Coronavirus and rhino horn

Greater one-horned rhino

Since news broke about the spread of the latest coronavirus, or Covid-19, there has been a great deal of misinformation across the internet. After it was announced that the virus originated at a wet trade market, people have increasingly commented on possible links between the coronavirus and rhino horn, despite there being no evidence of this.

The International Rhino Foundation (IRF) and Save the Rhino International (SRI) have developed this statement to provide facts and ask our supporters to support a call for a permanent ban on wildlife trade in China and Vietnam.

What is Covid-19?

Covid-19 is the name of the disease caused by the SARS-CoV-2 virus. It is a member of the coronavirus family that has never been encountered before and, like other coronaviruses, it is a zoonotic disease, meaning that it originated from animals and later passed onto humans. The first cases of Covid-19 were identified in December 2019 in Wuhan, the capital city of China’s Hubei Province.

What was the source of Covid-19?

There have been many reports on the source of the disease, with articles variously stating that it originated in bats, snakes and pangolins. A huge number of posts shared on social media stated rhino horn was the source: “It’s believed the coronavirus is possibly caused due to the use of rhino horn.” This is not true.

“Rhino horn is made of dead keratin cells, similar to human hair and nails,” said CeCe Sieffert, acting Executive Director at the International Rhino Foundation. “A virus would not be able to survive in that environment and therefore could not be spread by coming into contact with rhino horn.”.

As far as we can tell, no one is 100% clear on the source. However, many of those initially infected are known to have either worked or frequently shopped in the Huanan seafood wholesale market in the centre of Wuhan, which also sold live and newly slaughtered animals. Previous coronavirus outbreaks (such as MERS and SARS) originated in bats and infected humans through intermediaries carrying the disease; for example, a bat infects an animal and humans then come into contact with that animal or a product from it.

Why fake news is detrimental for rhinos

In the case of this virus, there have been hundreds of misleading claims and false articles, especially about rhino horn. As well as the misinformation about the horn being the original source of coronavirus, there are reports that those selling rhino horn in China and Laos are now advertising medicines containing rhino horn as a great cure for the disease. There is no scientific evidence that rhino horn has medicinal value in curing viruses or diseases.

As with any news story, it is important that facts are checked and that people understand the reality of the situation in question. IRF and SRI’s conservation efforts are based on sound evidence and the best available scientific advice. Our organisations do not spread fake news or false information. Not only does presenting the facts maintain our integrity, but it is simply unhelpful to provide incorrect information, which could lead to unintended consequences.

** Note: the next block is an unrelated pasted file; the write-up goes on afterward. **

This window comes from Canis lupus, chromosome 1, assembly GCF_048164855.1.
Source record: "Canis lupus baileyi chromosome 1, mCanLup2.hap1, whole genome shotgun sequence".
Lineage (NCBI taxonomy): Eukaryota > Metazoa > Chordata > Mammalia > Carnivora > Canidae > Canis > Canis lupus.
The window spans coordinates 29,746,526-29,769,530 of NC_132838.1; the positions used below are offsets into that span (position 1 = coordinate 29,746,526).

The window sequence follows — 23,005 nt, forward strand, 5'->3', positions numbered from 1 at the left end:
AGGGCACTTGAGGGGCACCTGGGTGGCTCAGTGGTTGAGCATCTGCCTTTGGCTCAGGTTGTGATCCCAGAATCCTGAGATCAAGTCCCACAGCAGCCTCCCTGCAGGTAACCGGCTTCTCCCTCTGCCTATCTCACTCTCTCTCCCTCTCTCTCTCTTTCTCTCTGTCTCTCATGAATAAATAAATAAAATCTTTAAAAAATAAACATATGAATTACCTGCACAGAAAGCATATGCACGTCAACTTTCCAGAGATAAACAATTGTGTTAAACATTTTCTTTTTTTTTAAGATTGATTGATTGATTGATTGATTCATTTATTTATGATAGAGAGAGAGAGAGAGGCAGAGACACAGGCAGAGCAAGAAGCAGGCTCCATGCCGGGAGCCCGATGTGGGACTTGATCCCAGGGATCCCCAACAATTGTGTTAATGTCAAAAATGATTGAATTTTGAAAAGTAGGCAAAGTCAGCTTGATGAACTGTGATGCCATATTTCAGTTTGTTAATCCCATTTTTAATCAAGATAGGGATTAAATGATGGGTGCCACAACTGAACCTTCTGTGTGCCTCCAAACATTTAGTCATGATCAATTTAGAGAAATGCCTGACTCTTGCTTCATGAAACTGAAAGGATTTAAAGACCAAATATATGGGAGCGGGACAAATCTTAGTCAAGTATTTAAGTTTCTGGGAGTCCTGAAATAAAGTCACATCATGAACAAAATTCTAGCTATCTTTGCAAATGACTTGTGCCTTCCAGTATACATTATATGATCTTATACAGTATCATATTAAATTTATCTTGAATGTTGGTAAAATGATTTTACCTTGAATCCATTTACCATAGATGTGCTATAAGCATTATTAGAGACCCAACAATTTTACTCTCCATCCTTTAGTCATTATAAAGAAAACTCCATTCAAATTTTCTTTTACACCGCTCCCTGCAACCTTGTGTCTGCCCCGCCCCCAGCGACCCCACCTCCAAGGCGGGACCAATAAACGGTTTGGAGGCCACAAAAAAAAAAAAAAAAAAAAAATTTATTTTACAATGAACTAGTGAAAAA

We recognise that scientific reports can be complex, especially where medicine is involved. However, we see this as an opportunity to give all the necessary information in the most digestible ways possible to help everyone understand what is happening, without misconstruing data. When it comes to reducing demand for illegal rhino horn, we know from experience that the best results come from long-term, evidence-based behaviour-change campaigns combined with effective law enforcement.

What can be done to stop fake news?

To stop the spread of misinformation, we encourage all our supporters to share the facts and to consider the news they are reading and sharing online. If we all make sure we are doing our best to fact check, we can stop fake news from circulating and causing any detrimental effects – for people and rhinos.

Covid-19 and wildlife trade

On 26 January 2020, China imposed a temporary ban on all wildlife trade within the country and a report on 13 February stated that the Chinese Government will also be toughening wildlife protection laws. Following this, on 24 February, it was reported that China has now adopted ‘a decision on thoroughly banning the illegal trading of wildlife and eliminating the consumption of wild animals to safeguard people’s lives and health’. These are big steps in the right direction. We fully support the ban and improvements to law enforcement stopping illegal wildlife trade. We encourage the Chinese authorities to ensure that the ban is permanent and to close any loopholes that might still allow trade under certain conditions.

This outbreak reminds us all that wildlife trade is not only driving species towards extinction and damaging our planet, but it is also a serious threat to human health. Eradicating the illegal wildlife trade will be beneficial on many levels and we’ll continue to work towards this through our partnerships aimed at reducing the demand for illegal rhino horn in China and Vietnam, and by protecting rhinos and disrupting illegal trafficking routes in Africa.

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